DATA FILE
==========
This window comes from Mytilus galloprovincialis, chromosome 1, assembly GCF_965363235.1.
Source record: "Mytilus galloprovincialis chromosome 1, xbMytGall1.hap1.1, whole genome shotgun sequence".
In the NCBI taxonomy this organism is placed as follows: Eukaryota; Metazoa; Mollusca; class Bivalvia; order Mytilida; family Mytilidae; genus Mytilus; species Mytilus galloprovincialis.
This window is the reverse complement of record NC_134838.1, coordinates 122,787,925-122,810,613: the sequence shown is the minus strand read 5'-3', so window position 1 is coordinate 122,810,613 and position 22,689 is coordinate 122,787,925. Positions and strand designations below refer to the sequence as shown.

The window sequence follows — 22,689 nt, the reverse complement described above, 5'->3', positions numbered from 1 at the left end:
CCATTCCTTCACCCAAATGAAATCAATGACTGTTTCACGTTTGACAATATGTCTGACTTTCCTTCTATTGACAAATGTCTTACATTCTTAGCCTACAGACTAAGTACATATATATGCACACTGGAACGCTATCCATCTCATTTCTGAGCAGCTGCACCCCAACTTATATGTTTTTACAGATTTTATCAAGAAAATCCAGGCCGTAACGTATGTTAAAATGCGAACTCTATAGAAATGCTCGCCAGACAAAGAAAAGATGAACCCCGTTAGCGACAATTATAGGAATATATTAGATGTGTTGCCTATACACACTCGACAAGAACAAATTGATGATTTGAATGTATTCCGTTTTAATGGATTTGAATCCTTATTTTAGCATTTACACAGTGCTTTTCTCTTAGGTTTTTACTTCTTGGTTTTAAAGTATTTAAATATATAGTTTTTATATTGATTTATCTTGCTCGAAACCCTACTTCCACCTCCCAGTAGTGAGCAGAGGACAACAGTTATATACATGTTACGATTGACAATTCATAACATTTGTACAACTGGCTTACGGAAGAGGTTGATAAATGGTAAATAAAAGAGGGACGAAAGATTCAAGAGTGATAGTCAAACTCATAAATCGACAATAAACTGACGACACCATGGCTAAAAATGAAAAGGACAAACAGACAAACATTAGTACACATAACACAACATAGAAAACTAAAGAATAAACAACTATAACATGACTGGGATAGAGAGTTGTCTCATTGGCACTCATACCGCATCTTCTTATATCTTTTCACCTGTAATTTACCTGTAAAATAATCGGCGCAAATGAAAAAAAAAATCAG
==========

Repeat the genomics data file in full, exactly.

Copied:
This window comes from Mytilus galloprovincialis, chromosome 1, assembly GCF_965363235.1.
Source record: "Mytilus galloprovincialis chromosome 1, xbMytGall1.hap1.1, whole genome shotgun sequence".
In the NCBI taxonomy this organism is placed as follows: Eukaryota; Metazoa; Mollusca; class Bivalvia; order Mytilida; family Mytilidae; genus Mytilus; species Mytilus galloprovincialis.
This window is the reverse complement of record NC_134838.1, coordinates 122,787,925-122,810,613: the sequence shown is the minus strand read 5'-3', so window position 1 is coordinate 122,810,613 and position 22,689 is coordinate 122,787,925. Positions and strand designations below refer to the sequence as shown.

The window sequence follows — 22,689 nt, the reverse complement described above, 5'->3', positions numbered from 1 at the left end:
CCATTCCTTCACCCAAATGAAATCAATGACTGTTTCACGTTTGACAATATGTCTGACTTTCCTTCTATTGACAAATGTCTTACATTCTTAGCCTACAGACTAAGTACATATATATGCACACTGGAACGCTATCCATCTCATTTCTGAGCAGCTGCACCCCAACTTATATGTTTTTACAGATTTTATCAAGAAAATCCAGGCCGTAACGTATGTTAAAATGCGAACTCTATAGAAATGCTCGCCAGACAAAGAAAAGATGAACCCCGTTAGCGACAATTATAGGAATATATTAGATGTGTTGCCTATACACACTCGACAAGAACAAATTGATGATTTGAATGTATTCCGTTTTAATGGATTTGAATCCTTATTTTAGCATTTACACAGTGCTTTTCTCTTAGGTTTTTACTTCTTGGTTTTAAAGTATTTAAATATATAGTTTTTATATTGATTTATCTTGCTCGAAACCCTACTTCCACCTCCCAGTAGTGAGCAGAGGACAACAGTTATATACATGTTACGATTGACAATTCATAACATTTGTACAACTGGCTTACGGAAGAGGTTGATAAATGGTAAATAAAAGAGGGACGAAAGATTCAAGAGTGATAGTCAAACTCATAAATCGACAATAAACTGACGACACCATGGCTAAAAATGAAAAGGACAAACAGACAAACATTAGTACACATAACACAACATAGAAAACTAAAGAATAAACAACTATAACATGACTGGGATAGAGAGTTGTCTCATTGGCACTCATACCGCATCTTCTTATATCTTTTCACCTGTAATTTACCTGTAAAATAATCGGCGCAAATGAAAAAAAAAATCAG